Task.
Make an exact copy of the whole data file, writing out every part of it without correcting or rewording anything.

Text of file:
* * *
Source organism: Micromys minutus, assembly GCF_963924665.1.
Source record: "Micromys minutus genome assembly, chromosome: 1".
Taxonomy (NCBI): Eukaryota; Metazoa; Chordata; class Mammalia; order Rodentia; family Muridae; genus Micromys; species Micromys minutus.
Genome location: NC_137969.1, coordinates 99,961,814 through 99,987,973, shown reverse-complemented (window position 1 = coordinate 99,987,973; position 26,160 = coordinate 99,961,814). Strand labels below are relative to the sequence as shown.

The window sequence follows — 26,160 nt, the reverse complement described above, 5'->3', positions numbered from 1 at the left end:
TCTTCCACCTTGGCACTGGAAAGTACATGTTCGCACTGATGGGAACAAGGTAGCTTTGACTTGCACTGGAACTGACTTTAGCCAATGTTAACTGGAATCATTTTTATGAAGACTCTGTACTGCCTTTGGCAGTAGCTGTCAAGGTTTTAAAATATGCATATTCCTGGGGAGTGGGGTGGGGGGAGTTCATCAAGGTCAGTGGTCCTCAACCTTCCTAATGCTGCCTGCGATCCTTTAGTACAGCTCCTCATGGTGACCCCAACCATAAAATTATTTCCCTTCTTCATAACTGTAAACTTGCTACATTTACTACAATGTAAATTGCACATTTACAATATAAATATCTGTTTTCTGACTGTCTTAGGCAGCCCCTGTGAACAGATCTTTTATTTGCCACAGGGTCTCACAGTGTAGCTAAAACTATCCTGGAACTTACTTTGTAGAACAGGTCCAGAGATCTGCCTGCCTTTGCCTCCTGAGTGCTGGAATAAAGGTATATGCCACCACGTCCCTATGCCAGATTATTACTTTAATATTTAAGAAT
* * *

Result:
Source organism: Micromys minutus, assembly GCF_963924665.1.
Source record: "Micromys minutus genome assembly, chromosome: 1".
Taxonomy (NCBI): Eukaryota; Metazoa; Chordata; class Mammalia; order Rodentia; family Muridae; genus Micromys; species Micromys minutus.
Genome location: NC_137969.1, coordinates 99,961,814 through 99,987,973, shown reverse-complemented (window position 1 = coordinate 99,987,973; position 26,160 = coordinate 99,961,814). Strand labels below are relative to the sequence as shown.

The window sequence follows — 26,160 nt, the reverse complement described above, 5'->3', positions numbered from 1 at the left end:
TCTTCCACCTTGGCACTGGAAAGTACATGTTCGCACTGATGGGAACAAGGTAGCTTTGACTTGCACTGGAACTGACTTTAGCCAATGTTAACTGGAATCATTTTTATGAAGACTCTGTACTGCCTTTGGCAGTAGCTGTCAAGGTTTTAAAATATGCATATTCCTGGGGAGTGGGGTGGGGGGAGTTCATCAAGGTCAGTGGTCCTCAACCTTCCTAATGCTGCCTGCGATCCTTTAGTACAGCTCCTCATGGTGACCCCAACCATAAAATTATTTCCCTTCTTCATAACTGTAAACTTGCTACATTTACTACAATGTAAATTGCACATTTACAATATAAATATCTGTTTTCTGACTGTCTTAGGCAGCCCCTGTGAACAGATCTTTTATTTGCCACAGGGTCTCACAGTGTAGCTAAAACTATCCTGGAACTTACTTTGTAGAACAGGTCCAGAGATCTGCCTGCCTTTGCCTCCTGAGTGCTGGAATAAAGGTATATGCCACCACGTCCCTATGCCAGATTATTACTTTAATATTTAAGAAT